As Chesapeake Energy Corp.s bonds continue to selloff, investors are becoming increasingly concerned that the oil and gas company could take measures that would leave them worse off.
Investors buying heavily covenanted loans with standard protections may be overlooking sleeper provisions that essentially morph them into cov-lite facilities over time, according to Moody's Investors Service.
Distressed debt exchanges are still very much in vogue, Moodys Investors Service said Tuesday.
If oil prices remain in a lower-for-longer scenario, high yield exploration and production companies may resort to selling off assets, Fitch Ratings said.
The speculative-grade corporate default climbed to 2.5% in the third quarter, and is now projected to escalate to four-year high of 3.8% in 2016 due to the ongoing oil and gas sector woes, Moodys Investors Service reported Monday.
The coal producer's plans to exchange certain debt issues are no more, it said Tuesday. It will, however, continue restructuring talks with lenders.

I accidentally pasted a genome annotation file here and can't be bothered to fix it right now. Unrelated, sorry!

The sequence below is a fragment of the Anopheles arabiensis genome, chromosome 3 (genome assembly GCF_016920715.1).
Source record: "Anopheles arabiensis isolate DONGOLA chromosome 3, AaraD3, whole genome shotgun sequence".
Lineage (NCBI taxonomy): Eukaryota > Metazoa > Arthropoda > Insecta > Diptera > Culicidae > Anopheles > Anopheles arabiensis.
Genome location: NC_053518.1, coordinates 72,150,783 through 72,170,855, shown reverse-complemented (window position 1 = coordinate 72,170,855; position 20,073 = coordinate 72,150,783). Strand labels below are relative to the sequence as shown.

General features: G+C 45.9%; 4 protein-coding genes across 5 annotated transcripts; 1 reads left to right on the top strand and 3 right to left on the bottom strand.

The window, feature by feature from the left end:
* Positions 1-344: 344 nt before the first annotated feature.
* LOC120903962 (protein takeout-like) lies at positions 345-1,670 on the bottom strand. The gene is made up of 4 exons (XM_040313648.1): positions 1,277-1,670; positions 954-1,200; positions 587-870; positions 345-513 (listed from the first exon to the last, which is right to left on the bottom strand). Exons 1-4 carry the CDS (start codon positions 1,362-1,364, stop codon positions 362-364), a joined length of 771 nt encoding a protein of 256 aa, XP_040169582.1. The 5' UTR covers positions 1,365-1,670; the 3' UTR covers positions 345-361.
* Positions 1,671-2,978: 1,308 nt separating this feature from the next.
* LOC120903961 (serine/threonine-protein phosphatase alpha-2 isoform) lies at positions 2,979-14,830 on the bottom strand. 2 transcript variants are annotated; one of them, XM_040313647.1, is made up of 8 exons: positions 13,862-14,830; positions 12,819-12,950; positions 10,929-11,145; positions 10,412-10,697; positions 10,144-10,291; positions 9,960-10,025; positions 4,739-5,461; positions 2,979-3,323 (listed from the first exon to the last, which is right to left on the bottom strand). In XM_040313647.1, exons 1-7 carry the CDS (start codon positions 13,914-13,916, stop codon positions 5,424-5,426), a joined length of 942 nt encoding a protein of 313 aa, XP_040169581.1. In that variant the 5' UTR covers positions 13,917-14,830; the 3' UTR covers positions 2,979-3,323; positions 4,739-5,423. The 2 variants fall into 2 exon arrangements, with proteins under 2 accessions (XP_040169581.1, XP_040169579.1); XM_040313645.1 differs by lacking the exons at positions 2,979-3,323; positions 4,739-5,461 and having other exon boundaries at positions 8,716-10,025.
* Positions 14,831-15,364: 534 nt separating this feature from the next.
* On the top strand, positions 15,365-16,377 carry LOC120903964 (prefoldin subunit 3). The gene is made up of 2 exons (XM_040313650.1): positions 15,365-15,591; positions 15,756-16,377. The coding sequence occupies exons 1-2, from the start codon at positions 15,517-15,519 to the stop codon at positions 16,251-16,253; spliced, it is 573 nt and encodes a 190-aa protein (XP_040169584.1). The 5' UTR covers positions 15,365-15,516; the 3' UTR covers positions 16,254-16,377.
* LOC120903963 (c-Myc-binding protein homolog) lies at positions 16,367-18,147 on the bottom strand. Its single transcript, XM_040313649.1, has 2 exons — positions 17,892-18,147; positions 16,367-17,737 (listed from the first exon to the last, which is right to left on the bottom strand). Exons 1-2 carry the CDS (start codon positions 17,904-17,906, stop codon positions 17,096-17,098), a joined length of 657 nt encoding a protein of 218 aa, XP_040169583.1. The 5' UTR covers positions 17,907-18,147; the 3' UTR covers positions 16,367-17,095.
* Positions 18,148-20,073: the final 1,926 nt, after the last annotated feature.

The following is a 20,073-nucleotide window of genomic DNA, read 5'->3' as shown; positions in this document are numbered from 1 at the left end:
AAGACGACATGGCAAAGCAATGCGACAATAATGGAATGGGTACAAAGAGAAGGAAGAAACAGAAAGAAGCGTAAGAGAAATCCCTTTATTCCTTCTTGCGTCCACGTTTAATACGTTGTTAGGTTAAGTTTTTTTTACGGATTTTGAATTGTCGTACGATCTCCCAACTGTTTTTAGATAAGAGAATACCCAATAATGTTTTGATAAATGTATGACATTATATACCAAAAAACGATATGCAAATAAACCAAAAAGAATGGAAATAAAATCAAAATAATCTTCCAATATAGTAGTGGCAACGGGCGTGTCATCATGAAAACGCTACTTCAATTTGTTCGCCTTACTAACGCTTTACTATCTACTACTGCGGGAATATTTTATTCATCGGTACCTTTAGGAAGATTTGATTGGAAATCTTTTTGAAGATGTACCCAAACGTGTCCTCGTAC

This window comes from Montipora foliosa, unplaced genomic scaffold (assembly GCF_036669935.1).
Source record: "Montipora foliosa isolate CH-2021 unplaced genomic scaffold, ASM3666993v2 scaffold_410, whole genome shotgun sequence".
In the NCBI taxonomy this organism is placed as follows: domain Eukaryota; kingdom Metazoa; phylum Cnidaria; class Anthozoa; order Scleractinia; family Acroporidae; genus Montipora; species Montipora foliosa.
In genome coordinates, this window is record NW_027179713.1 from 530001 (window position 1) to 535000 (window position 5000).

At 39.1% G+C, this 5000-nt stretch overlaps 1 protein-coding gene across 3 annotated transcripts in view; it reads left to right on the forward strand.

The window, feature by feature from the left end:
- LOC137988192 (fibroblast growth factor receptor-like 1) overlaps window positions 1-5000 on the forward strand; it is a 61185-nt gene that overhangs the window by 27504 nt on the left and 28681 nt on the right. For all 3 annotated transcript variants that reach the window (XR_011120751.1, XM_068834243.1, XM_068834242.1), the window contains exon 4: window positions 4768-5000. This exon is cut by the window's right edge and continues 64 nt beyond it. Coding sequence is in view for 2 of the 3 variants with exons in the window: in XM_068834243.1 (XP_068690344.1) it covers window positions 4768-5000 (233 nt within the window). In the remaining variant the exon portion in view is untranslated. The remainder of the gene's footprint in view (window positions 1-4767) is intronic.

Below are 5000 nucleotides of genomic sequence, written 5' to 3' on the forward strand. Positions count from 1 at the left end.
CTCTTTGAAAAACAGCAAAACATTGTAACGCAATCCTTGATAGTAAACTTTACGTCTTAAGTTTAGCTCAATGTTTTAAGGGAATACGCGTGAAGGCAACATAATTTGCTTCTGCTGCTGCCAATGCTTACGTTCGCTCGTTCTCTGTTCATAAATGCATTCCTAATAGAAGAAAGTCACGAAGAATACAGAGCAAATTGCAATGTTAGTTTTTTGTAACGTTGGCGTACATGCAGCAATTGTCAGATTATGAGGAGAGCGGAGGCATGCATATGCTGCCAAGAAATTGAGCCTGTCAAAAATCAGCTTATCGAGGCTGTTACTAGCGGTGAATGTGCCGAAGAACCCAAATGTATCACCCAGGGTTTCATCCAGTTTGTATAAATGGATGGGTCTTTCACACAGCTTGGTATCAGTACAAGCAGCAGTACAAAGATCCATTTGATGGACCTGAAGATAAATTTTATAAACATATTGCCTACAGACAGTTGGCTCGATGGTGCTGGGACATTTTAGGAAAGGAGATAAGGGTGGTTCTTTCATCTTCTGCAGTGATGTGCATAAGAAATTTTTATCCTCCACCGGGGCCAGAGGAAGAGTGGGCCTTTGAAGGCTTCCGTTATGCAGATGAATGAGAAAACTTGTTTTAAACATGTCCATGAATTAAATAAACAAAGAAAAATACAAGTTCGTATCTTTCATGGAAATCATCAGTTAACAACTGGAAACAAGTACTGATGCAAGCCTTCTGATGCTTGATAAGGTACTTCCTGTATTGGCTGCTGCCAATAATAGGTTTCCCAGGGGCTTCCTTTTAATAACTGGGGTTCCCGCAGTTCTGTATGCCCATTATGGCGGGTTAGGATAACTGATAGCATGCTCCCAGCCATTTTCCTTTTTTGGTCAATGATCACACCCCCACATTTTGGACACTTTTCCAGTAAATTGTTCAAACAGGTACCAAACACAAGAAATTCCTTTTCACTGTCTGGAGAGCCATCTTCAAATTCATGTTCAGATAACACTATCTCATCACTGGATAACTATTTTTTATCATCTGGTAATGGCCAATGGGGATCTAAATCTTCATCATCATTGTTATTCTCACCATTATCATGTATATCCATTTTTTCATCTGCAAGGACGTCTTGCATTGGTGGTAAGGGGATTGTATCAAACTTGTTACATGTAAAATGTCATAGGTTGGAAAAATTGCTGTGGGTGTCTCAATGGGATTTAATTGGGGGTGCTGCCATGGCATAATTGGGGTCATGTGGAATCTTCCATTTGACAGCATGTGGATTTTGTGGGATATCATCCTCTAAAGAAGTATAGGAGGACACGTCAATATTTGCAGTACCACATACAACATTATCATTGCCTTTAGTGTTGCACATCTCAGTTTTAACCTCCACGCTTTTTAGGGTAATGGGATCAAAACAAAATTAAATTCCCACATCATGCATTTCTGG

Not a single junk-rated issuer was considered for investment-grade status last quarter, Moodys Investors Service said Oct. 27.
The energy sectors leveraged loan default rate spiked to 5.2% in September, pushing the overall loan default rate to 1.4%.
Distressed energy companies are crowding the bottom ladders of the Moodys Investors Service ratings grid and it appears more will likely join them in the near future.
Pressure on corporate liquidity remained elevated through mid-October, but thus far has not worsened from Septembers precipitous rise in stress levels as measured by Moodys Investors Service.